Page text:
WASHINGTON -- A federal prosecutor assigned to a public corruption case against a California state senator denied he leaked a sealed search warrant affidavit to Al Jazeera America last fall.
California state Sen. Ron Calderon (D) was indicted Friday on 24 charges on Friday alleging he took thousands of dollars in bribes and no-show jobs for his children from a hospital trying to push legislation and from a film company that was a secret FBI front operation.
Details of the FBI's investigation became public in October, when Al Jazeera America's investigative unit published a story based on a search warrant affidavit, filed under court seal.
Calderon's legal team sued the Department of Justice, claiming government prosecutors or FBI agents leaked the document to "defame and retaliate" because Calderon had refused to cooperate against two other state senators.
But Justice Department lawyers said in a court filing on Friday that the allegation doesn't ring true. If Assistant U.S. Attorney Douglas Miller wanted to "assassinate" Calderon's character, DOJ argued, the prosecutor could have filed the affidavit publicly.
The "notion that AUSA Miller would go through the trouble of leaking a sealed search warrant affidavit to the media makes no sense," department lawyers wrote.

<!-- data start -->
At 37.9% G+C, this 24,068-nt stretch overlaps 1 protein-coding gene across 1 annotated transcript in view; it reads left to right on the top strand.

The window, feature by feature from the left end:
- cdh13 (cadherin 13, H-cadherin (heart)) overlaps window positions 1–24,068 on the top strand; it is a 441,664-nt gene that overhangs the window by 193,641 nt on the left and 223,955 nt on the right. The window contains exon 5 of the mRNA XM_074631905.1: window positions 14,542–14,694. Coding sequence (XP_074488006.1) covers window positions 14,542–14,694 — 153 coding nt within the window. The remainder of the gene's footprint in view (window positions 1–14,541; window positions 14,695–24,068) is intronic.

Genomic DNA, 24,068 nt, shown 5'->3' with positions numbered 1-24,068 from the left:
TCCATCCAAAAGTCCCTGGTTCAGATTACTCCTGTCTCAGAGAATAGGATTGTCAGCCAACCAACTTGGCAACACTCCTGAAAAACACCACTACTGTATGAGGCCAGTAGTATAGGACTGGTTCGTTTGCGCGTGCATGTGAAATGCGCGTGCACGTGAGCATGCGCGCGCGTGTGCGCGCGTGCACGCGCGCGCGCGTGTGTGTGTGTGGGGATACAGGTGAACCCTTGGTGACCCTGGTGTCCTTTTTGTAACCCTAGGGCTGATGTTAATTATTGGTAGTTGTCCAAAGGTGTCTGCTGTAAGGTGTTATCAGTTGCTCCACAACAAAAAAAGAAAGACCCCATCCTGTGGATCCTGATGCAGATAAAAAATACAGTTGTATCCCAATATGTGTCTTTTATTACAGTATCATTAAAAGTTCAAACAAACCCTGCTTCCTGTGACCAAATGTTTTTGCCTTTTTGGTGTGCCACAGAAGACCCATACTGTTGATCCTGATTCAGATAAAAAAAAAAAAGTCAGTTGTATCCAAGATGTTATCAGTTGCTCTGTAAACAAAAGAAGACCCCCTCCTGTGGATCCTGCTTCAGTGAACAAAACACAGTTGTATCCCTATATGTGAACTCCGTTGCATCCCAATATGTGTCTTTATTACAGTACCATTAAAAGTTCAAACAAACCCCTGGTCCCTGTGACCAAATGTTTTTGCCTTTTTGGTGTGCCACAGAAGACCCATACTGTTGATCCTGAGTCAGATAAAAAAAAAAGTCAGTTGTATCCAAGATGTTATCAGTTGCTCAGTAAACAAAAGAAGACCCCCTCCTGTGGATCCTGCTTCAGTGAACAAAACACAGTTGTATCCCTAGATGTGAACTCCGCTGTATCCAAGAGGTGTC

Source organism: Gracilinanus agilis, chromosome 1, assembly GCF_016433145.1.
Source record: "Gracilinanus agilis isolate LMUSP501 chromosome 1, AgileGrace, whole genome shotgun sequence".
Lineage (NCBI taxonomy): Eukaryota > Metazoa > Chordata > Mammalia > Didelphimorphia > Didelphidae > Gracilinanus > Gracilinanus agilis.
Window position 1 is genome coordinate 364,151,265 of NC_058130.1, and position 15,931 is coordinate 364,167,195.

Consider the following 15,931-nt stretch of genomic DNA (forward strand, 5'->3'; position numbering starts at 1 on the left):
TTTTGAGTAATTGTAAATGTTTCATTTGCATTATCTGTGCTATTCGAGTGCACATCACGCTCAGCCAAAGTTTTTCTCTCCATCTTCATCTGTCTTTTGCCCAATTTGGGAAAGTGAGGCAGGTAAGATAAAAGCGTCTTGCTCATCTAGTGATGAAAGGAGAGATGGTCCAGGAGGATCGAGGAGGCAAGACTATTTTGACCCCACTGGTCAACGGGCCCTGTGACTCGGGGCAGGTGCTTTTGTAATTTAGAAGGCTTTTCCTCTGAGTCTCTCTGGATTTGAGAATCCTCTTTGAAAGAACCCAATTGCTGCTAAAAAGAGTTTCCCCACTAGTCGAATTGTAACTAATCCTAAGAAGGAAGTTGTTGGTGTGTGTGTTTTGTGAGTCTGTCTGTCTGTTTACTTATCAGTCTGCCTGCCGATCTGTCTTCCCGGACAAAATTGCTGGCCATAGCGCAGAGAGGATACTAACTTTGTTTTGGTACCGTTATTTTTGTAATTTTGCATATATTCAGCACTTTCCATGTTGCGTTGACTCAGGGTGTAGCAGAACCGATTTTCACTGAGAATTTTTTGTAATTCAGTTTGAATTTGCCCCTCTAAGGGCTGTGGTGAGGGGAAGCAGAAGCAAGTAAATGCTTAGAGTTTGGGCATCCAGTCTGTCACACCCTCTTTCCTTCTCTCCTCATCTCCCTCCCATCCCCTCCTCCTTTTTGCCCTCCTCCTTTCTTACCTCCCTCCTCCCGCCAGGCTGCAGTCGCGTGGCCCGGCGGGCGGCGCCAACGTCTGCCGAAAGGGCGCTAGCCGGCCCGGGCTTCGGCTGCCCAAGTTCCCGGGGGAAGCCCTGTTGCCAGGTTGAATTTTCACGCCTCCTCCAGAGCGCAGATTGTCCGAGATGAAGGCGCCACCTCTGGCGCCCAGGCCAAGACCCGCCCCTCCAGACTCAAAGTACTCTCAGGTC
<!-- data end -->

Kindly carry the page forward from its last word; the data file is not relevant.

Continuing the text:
The DOJ lawyers also said whoever leaked the warrant affidavit "was not particularly familiar with the Calderon investigation" because another search warrant in the case, "equally, if not more, embarrassing to Calderon," wasn't leaked and remains under seal. Without making an accusation, the Justice lawyers said employees in the court clerk's office and "others in the Eastern District of California" had access to the sealed affidavit.
The leaked affidavit allowed journalists to obtain photos of an FBI undercover agent, who was going by the name Rocky Patel, from social media accounts before the bureau erased them. "Patel" had Twitter and Instagram accounts, and had posted reviews of restaurants on Yelp.
U.S. Attorney Andre Birotte said Friday that the leak was "definitely a bump in the road" of the investigation. He said prosecutors took the leak seriously and referred it to the Justice Department inspector general.